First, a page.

Rio Tinto (ASX, LON, NYSE:RIO) outlined on Friday how it plans to start production from the underground section of the vast Oyu Tolgoi copper-gold mine in Mongolia by October 2022.
The company said mining at the new section of the mine, set to become the world’s fourth-largest copper operation by 2030, would be done by sections — Panel 0, Panel 1 and Panel 2.
Production will start at Panel 0, Rio said, adding than Panels 1 and 2 will boost output to the proposed 95,000 tonnes of ore per day. The last two phases, however, are subject to further studies with initial recommendations expected by mid-2021.
The update follows Rio’s announcement on Wednesday, when it said the “definitive estimate” budget for the expansion would be $6.75 billion (A$9 billion). This meant the project cost went up by $1.45 billion.
The company, which on Thursday named finance head Jakob Stausholm as its next chief executive, also said this week that sustainable first production would be achieved in October 2022. This is almost 22 months later than originally expected, when the project was launched in 2015.
The news came more than two years after the company first said the project was not moving according to plan because of weaker than expected geology and project management issues.
The announcement failed to provide straightforward information on its dealings with the Mongolian government. It also lacked clarity around the ongoing legal spat with its subsidiary Turquoise Hill (TSX, NYSE: TRQ), which launched in November arbitration proceedings against the mining giant to get clarity on the terms of its financing.
Rio is at odds with Turquoise Hill on how to cover a $3 billion funding gap. It wants to use a mixture of debt, equity and reprofiling of loans, while the Canadian miner favours a package that does not include a sale of new shares.
Minority investors in Turquoise Hill, including US hedge fund Pentwater Capital, oppose Rio’s attempts to force the Vancouver-based miner to conduct an equity raise.
They claim there are “much cheaper and more advantageous financing options” available to the company, such as streaming and bond financing.
They also worry about Rio growing its stake in Turquoise Hill through such an equity raising. Investors based this argument on the expectation that Rio would underwrite any shortfall created by minority Turquoise Hill shareholders who do not participate in the raising.
Erdenes Oyu Tolgoi LLC, the Mongolian state-owned company that owns a third of the mine, reacted to the new timeline and budget by saying that Rio had not delivered on its 2015 promises.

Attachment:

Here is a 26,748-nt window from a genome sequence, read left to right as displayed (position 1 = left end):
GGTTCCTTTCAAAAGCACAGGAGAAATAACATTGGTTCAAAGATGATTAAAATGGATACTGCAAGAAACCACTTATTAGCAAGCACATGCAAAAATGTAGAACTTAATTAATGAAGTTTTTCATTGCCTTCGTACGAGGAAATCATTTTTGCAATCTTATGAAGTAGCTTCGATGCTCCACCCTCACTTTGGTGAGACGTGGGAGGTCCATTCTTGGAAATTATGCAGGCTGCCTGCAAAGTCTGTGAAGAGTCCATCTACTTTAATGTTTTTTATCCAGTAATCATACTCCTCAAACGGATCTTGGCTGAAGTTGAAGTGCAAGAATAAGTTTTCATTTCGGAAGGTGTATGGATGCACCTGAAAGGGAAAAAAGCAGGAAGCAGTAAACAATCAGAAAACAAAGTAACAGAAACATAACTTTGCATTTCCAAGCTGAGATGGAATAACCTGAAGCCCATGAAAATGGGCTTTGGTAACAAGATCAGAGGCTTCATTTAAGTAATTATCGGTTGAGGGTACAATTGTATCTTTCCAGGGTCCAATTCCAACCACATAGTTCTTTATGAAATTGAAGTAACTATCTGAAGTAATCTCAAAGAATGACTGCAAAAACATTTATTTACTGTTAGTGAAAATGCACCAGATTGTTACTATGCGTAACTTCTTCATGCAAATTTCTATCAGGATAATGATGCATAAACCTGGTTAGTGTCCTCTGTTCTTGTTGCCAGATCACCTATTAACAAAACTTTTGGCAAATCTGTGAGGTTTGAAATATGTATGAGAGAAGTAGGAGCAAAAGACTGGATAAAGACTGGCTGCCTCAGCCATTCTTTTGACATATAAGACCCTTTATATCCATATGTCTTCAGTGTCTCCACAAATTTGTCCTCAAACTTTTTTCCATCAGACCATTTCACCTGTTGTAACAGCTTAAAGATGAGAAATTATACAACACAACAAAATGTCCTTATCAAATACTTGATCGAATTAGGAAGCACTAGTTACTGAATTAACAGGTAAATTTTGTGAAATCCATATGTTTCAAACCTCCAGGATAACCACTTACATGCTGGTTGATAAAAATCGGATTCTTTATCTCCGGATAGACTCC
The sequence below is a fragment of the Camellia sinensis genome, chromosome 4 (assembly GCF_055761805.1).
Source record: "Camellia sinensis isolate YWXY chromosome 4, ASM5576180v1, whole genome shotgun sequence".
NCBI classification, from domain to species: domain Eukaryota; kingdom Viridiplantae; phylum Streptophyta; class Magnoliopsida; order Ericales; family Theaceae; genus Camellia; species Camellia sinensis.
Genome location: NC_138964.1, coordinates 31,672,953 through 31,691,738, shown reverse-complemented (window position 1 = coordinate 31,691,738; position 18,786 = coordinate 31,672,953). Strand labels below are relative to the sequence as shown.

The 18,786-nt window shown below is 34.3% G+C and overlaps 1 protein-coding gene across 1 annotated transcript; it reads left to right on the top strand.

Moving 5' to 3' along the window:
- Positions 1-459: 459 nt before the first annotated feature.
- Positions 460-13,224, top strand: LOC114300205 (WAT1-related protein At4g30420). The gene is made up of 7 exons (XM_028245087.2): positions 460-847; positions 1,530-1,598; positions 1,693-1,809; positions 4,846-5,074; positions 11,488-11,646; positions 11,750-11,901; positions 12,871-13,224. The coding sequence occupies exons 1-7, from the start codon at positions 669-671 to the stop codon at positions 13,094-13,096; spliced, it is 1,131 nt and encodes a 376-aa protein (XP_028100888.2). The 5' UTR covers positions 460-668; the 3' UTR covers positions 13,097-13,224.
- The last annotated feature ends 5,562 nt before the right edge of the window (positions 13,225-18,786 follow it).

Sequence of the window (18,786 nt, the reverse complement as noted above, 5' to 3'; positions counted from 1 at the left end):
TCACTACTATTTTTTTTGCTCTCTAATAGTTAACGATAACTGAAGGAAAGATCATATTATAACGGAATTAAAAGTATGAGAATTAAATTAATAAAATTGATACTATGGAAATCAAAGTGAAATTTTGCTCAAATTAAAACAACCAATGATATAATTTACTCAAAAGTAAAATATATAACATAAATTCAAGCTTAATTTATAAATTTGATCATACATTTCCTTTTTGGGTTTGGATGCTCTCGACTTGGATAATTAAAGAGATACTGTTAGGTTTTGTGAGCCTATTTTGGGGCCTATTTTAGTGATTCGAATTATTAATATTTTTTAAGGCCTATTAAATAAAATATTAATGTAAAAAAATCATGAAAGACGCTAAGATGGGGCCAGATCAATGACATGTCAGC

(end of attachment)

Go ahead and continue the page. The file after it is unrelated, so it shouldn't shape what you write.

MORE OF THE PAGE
“While we continue to review, at a preliminary level, due to the significant increases in development and sustaining capital as well as operating costs which are further exacerbated by the schedule delays, it appears that the economics of the project expected to be delivered to direct equity holders have diminished substantially,” Erdenes said in a statement.
Erdenes’ interest in Oyu Tolgoi is technically held through a 34% in a Mongolian company called Oyu Tolgoi LLC. The remaining stake belongs to Canada’s Turquoise Hill Resources (TSX, NYSE: TRQ), which is 50.79% owned by Rio.
”This is of great concern to us and further indicates that the management team of Oyu Tolgoi LLC delivered negative financial value to its shareholders over the last 5 years,” Erdenes said.
Mongolia requested in November an independent review of the cost blowout and delays at the project, with results expected in early 2021.
A tax dispute between the state and the various foreign investors in Oyu Tolgoi, including Rio Tinto, is currently waiting for a United Nations arbitration decision.
The government has complained about overruns in the past. A group of legislators recommended last year a review of the 2009 deal that launched construction of the mine. It also advised revoking a 2015 agreement allowing for the now ongoing underground expansion.
The parliament ended up approving a resolution in December 2019, which reconfirmed the validity of all the Oyu Tolgoi mine-related agreements. The decision brought an 18-month-long review to a close.
Rio has repeatedly said the underground expansion is its most important growth project. Once completed, Oyu Tolgoi will churn out 480,000 tonnes of copper a year from 2028 to 2036.